As an experiment, for instance, construct an imaginary circumstance (using Stanislavski’s Fundamental Questions as a framework) and then see what happens when you sing a song under those circumstances. For training purposes, it doesn’t matter whether the circumstances fit the song; indeed, there’s much to be learned from stretching your imagination and exploring the wide diversity of possible behaviors that emerge from both appropriate and provocatively inappropriate circumstances.
Some of the most useful improvisational experiences a singer can have involve introducing a second actor as a scene partner or provocateur. When you think about it, it makes perfect sense that many improvs come to life because of the chemistry between two characters onstage; the give and take, the reactions and responses that occur when two individuals interact truthfully, are what bring an improv to life. The singing actor, on the other hand, spends an inordinate amount of time alone onstage, standing solo in front of a class or an audience, lacking the kind of provocation that brings a scene to life.
For this reason, another simple but effective procedure to experiment with is to reconceive a solo song as a scene, an interaction with another individual. This can be done randomly or with thoughtful preparation, and both can be useful for the purposes of discovery in the studio. If you’re singing a song to your imagined beloved, find someone willing to pretend to be the object of your affections and sing the song to them. Better still, give them free rein to respond to what you’re singing and doing to them, and then respond to their reactions as you sing.
Stanislavski described these exercises as “etudes” when they were applied to scenes being rehearsed. It’s a kind of reverse engineering: you analyze the scene to determine the given circumstances, then take the scene away and practice living truthfully under one or more of those given circumstances until you hit on the knack of doing that believably. Next, you bring back the text of the scene and seek to incorporate what you discovered during the “etude.” Do this as often as time permits, with thoughtful attention to detail and vivid imagination, and eventually your scene comes to life. It works for singing as well; you just have to make the time to do it.
It’s possible, though, to speed the process along by addressing a few fundamental technical issues that may be preventing you from living truthfully while you sing. Even worse, they may be causing audiences to think you’re not living truthfully even when you’ve done your best to imagine the given circumstances, build a subtext and follow the psychological procedures that Stanislavski so insightfully laid out in his training regime.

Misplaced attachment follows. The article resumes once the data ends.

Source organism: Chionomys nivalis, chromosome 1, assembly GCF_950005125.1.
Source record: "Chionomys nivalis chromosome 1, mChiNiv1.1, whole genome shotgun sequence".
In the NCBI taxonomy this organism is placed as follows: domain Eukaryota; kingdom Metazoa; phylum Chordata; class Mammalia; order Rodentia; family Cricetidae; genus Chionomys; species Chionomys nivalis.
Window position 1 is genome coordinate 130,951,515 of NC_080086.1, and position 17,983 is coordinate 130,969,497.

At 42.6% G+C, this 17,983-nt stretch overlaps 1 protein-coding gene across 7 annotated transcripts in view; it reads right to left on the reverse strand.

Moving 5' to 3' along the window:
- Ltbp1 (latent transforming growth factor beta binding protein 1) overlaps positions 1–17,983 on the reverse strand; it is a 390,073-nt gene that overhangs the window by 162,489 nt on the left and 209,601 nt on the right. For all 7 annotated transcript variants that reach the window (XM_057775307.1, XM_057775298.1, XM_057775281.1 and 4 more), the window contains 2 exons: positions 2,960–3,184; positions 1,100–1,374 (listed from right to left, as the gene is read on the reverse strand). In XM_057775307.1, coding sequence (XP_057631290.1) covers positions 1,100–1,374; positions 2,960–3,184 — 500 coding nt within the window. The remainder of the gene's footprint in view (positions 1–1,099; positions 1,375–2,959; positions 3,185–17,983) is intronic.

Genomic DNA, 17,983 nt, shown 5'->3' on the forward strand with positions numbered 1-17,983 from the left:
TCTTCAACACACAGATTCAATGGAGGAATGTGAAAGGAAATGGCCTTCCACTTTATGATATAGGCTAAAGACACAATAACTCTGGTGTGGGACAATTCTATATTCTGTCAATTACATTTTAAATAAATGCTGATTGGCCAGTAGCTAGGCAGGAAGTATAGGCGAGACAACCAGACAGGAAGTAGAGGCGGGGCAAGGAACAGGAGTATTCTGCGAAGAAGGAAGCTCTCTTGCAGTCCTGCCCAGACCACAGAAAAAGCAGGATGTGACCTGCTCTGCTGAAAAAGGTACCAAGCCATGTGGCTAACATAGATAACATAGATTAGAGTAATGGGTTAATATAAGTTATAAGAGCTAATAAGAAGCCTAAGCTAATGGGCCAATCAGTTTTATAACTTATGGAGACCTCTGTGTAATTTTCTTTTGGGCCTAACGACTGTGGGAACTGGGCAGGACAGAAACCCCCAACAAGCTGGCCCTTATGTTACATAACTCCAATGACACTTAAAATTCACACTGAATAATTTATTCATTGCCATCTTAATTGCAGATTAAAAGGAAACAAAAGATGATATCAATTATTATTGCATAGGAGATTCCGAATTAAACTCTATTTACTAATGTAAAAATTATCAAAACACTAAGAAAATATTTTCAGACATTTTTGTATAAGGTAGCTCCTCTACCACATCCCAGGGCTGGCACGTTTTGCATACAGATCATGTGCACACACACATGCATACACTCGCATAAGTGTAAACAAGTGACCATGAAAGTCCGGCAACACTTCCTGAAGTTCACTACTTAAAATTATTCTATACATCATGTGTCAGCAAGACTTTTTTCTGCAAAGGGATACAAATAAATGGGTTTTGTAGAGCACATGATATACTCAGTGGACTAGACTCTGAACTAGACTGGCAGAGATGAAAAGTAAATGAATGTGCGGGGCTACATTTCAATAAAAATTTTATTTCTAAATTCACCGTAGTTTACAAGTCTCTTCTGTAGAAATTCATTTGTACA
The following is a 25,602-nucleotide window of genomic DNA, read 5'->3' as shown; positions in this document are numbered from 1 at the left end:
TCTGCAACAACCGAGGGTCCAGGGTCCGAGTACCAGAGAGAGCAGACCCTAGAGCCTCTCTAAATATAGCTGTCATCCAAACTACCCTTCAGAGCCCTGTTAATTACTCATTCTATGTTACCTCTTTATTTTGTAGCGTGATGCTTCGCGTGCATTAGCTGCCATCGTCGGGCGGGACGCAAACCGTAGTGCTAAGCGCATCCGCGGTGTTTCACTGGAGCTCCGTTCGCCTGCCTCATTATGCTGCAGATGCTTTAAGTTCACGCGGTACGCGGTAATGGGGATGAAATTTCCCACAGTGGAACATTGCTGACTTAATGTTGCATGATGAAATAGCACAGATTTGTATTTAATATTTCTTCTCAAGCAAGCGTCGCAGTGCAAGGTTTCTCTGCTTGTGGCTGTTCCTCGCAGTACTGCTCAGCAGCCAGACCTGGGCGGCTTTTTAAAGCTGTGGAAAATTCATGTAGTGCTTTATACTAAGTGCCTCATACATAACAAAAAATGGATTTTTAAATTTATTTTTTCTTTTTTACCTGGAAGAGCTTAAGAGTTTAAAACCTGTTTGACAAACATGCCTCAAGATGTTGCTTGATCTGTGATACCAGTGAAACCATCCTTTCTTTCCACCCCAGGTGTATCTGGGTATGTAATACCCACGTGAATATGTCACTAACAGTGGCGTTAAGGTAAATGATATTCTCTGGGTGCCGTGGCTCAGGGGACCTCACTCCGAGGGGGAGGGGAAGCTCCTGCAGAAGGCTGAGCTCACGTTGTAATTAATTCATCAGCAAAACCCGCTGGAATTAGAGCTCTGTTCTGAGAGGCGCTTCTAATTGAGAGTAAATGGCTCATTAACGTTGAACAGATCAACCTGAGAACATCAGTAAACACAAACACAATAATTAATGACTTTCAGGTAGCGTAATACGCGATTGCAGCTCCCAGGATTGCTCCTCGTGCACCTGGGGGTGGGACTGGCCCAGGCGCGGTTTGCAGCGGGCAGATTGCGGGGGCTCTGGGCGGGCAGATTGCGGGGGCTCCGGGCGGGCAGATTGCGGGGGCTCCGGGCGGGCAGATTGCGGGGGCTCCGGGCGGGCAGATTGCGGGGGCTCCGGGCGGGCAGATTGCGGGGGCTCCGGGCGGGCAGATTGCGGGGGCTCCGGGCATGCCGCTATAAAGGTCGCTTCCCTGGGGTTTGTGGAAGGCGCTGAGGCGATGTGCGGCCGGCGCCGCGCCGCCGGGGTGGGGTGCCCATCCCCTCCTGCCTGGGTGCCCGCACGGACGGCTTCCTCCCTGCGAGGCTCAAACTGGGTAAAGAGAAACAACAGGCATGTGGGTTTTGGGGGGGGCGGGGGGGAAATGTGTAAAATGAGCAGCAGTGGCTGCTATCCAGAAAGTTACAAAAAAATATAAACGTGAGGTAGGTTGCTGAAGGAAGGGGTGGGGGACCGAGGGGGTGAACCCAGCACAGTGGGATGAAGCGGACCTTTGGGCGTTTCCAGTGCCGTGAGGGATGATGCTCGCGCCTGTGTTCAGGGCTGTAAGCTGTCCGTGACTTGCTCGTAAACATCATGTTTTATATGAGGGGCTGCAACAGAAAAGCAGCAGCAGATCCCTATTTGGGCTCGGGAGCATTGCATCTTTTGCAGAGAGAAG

Spotting a Fake (The Three Warning Signs of Inauthenticity)
It’s been my observation that there are a few behavioral phenomena that occur while singing that scream “fake!” They are things that many of us can’t help doing when we sing, and we may not even be aware that we’re doing them, but by doing them we send a signal to the spectator that our behavior is inauthentic, not life-like. By becoming aware of them and addressing them at the technical level, it’s possible to make considerable rapid progress toward greater authenticity in stage expression. Here are three prime offenders:
- a rigid, fixed gaze
- a blank, distorted or frozen face
- a tense, braced-up body
If you’re a singer, you’ve surely experienced any or all of these as you work on your singing. Every one of these problems is entirely understandable, given the concentration and effort that good singing can require.
Notice that none of these phenomena are an issue for recording artists or concert singers. If you sing in the choir at school or in church, nobody cares what you’re doing with your face, eyes and body, and if you sing in the recording studio, nobody will even know. Nor is every singer plagued by these problems; some people are blessed with a natural, intuitive ability to remain alive and expressive while they sing. This, of course, is the great mystery of talent, a gift that is inexplicably bestowed upon certain lucky souls.
The good news, though, is that there are things anyone can do to address each of these, restoring a more natural and expressive use of the eyes, face and body when you sing, and we’ll explore some of those procedures in the coming chapters. You’ll learn to “get ouch-able” so that you can initiate behavior impulsively at the onset of a phrase; you’ll learn to “mobilize your eyes” and develop a mastery of the “thinking eye.” You’ll come to realize that “it’s no disgrace to use your face,” and experience ways to bring greater vitality, variety and truthfulness to your facial expression. All of this can be practiced, patiently and purposefully, on your own and in a group, and when you practice these things, you’re conditioning yourself so that, when the time comes in rehearsal or performance, you’re prepared to express yourself with greater authenticity.